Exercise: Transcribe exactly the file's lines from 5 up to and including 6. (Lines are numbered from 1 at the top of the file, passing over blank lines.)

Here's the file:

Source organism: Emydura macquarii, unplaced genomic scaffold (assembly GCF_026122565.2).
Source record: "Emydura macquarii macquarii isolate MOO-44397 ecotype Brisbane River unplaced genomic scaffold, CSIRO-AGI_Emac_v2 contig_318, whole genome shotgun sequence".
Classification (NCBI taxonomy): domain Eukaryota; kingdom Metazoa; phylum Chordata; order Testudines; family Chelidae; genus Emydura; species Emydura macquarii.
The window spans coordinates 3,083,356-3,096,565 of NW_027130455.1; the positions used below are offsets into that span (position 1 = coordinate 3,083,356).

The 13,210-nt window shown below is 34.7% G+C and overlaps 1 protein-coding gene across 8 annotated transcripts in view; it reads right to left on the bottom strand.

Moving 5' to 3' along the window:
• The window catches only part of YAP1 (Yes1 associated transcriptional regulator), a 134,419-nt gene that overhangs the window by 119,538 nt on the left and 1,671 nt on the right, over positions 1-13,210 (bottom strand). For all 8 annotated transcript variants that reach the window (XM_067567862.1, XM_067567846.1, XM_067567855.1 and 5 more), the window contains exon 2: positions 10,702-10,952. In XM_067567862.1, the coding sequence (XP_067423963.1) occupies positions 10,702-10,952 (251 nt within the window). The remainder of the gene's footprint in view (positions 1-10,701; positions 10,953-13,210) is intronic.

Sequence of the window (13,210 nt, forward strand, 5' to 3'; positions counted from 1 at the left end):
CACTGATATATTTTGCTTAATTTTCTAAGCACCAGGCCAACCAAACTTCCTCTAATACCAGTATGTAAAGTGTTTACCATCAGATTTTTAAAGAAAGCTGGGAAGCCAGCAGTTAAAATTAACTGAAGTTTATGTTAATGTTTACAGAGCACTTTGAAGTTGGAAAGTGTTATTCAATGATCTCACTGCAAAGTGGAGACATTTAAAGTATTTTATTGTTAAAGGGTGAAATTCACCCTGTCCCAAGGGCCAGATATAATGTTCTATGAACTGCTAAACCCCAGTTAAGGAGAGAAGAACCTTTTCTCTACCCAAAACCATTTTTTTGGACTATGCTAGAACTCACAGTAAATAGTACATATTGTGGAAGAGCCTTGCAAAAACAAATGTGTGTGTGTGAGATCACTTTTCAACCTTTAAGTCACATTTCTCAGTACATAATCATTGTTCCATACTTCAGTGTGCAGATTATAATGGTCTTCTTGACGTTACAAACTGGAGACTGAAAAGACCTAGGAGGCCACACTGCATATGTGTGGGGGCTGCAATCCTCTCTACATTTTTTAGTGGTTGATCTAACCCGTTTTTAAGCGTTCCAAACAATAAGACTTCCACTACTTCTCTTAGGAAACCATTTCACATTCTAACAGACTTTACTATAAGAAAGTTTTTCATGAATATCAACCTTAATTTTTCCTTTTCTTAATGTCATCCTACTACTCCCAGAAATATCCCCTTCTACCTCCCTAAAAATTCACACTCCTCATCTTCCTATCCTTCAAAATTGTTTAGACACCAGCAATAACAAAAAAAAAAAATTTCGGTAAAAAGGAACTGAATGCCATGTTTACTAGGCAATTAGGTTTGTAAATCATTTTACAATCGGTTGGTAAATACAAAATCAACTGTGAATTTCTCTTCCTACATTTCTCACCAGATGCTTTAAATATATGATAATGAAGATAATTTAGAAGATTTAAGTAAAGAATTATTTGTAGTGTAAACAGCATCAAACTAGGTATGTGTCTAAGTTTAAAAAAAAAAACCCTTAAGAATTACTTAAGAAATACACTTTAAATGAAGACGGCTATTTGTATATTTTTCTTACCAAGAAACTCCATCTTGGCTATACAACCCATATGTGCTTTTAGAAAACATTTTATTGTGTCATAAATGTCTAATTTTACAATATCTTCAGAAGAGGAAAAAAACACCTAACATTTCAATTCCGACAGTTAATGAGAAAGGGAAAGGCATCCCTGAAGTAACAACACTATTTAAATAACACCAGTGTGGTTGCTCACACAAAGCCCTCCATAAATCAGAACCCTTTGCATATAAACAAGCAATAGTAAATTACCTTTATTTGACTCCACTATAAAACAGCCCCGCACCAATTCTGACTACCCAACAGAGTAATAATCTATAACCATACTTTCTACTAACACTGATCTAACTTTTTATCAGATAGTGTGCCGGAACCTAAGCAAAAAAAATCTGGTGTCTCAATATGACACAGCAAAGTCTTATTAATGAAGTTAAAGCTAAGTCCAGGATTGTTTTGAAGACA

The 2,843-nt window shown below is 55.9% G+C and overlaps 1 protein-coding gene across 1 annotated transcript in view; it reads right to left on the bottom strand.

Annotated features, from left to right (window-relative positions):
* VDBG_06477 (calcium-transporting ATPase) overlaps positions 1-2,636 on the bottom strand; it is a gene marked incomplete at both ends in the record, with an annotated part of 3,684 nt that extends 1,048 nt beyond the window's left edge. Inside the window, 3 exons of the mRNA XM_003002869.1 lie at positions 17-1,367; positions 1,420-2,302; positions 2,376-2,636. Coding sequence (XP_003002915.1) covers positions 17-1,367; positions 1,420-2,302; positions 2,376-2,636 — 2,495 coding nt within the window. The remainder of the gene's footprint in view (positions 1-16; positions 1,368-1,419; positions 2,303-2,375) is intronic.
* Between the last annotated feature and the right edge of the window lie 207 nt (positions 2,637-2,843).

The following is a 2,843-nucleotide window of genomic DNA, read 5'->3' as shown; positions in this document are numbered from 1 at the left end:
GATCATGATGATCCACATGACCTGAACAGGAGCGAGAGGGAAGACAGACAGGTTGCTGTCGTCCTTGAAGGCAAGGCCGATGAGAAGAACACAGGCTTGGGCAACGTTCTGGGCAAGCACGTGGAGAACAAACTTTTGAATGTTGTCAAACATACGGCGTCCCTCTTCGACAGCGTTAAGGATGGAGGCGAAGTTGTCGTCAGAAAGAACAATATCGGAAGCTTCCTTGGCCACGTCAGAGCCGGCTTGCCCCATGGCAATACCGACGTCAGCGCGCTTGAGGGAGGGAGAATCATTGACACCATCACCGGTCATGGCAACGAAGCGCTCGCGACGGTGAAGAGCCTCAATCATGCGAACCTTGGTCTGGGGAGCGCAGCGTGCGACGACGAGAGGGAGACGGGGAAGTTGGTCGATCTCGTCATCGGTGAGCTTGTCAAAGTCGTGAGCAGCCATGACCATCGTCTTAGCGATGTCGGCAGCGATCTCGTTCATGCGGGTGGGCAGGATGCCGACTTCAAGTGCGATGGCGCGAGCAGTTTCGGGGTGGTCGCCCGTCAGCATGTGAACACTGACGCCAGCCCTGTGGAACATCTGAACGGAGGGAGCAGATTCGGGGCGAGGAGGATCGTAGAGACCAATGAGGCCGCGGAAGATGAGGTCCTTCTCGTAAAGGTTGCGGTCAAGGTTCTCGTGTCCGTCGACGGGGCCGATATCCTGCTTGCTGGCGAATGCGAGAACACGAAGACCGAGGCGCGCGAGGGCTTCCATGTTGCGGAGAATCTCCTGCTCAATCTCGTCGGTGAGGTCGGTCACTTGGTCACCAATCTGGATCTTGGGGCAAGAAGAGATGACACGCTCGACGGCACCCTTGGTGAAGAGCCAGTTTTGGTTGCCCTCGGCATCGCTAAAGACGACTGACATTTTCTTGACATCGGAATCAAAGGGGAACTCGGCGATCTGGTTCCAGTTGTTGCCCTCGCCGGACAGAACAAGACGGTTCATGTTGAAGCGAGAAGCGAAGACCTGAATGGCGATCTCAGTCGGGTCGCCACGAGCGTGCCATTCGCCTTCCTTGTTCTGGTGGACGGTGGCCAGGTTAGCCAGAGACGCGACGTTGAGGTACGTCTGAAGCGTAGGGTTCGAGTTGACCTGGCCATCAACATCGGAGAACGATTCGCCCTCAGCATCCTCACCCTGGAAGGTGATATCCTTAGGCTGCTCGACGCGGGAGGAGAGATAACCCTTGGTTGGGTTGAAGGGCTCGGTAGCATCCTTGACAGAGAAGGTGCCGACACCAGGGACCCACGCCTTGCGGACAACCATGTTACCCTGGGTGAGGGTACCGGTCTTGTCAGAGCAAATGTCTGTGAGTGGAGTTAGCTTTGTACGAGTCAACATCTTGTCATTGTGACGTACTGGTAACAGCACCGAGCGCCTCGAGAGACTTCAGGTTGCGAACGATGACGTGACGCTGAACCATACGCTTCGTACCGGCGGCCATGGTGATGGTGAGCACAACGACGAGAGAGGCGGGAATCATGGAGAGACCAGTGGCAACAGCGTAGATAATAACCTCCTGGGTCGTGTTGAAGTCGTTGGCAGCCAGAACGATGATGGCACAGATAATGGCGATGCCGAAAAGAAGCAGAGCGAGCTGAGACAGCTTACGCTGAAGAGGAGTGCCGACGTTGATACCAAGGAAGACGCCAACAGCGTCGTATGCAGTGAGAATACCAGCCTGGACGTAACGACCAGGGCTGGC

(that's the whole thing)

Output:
The 13,210-nt window shown below is 34.7% G+C and overlaps 1 protein-coding gene across 8 annotated transcripts in view; it reads right to left on the bottom strand.

Moving 5' to 3' along the window: